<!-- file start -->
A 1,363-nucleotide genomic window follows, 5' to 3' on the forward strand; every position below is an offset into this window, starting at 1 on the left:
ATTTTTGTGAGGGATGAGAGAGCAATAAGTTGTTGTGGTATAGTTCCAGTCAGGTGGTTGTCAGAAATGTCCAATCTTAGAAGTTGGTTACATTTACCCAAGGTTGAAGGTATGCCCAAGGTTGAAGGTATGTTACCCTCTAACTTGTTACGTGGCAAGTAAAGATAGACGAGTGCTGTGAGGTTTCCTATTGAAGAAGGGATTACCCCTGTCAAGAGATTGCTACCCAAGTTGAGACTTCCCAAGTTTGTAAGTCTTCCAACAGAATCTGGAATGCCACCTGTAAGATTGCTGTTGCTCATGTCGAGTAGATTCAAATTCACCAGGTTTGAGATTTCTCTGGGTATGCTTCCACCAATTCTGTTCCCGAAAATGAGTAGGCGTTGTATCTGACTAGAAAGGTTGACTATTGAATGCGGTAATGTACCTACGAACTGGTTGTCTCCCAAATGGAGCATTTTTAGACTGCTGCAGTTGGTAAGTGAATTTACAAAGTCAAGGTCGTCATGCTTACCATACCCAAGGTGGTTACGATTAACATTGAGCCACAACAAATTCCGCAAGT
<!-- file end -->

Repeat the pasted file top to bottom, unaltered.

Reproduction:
A 1,363-nucleotide genomic window follows, 5' to 3' on the forward strand; every position below is an offset into this window, starting at 1 on the left:
ATTTTTGTGAGGGATGAGAGAGCAATAAGTTGTTGTGGTATAGTTCCAGTCAGGTGGTTGTCAGAAATGTCCAATCTTAGAAGTTGGTTACATTTACCCAAGGTTGAAGGTATGCCCAAGGTTGAAGGTATGTTACCCTCTAACTTGTTACGTGGCAAGTAAAGATAGACGAGTGCTGTGAGGTTTCCTATTGAAGAAGGGATTACCCCTGTCAAGAGATTGCTACCCAAGTTGAGACTTCCCAAGTTTGTAAGTCTTCCAACAGAATCTGGAATGCCACCTGTAAGATTGCTGTTGCTCATGTCGAGTAGATTCAAATTCACCAGGTTTGAGATTTCTCTGGGTATGCTTCCACCAATTCTGTTCCCGAAAATGAGTAGGCGTTGTATCTGACTAGAAAGGTTGACTATTGAATGCGGTAATGTACCTACGAACTGGTTGTCTCCCAAATGGAGCATTTTTAGACTGCTGCAGTTGGTAAGTGAATTTACAAAGTCAAGGTCGTCATGCTTACCATACCCAAGGTGGTTACGATTAACATTGAGCCACAACAAATTCCGCAAGT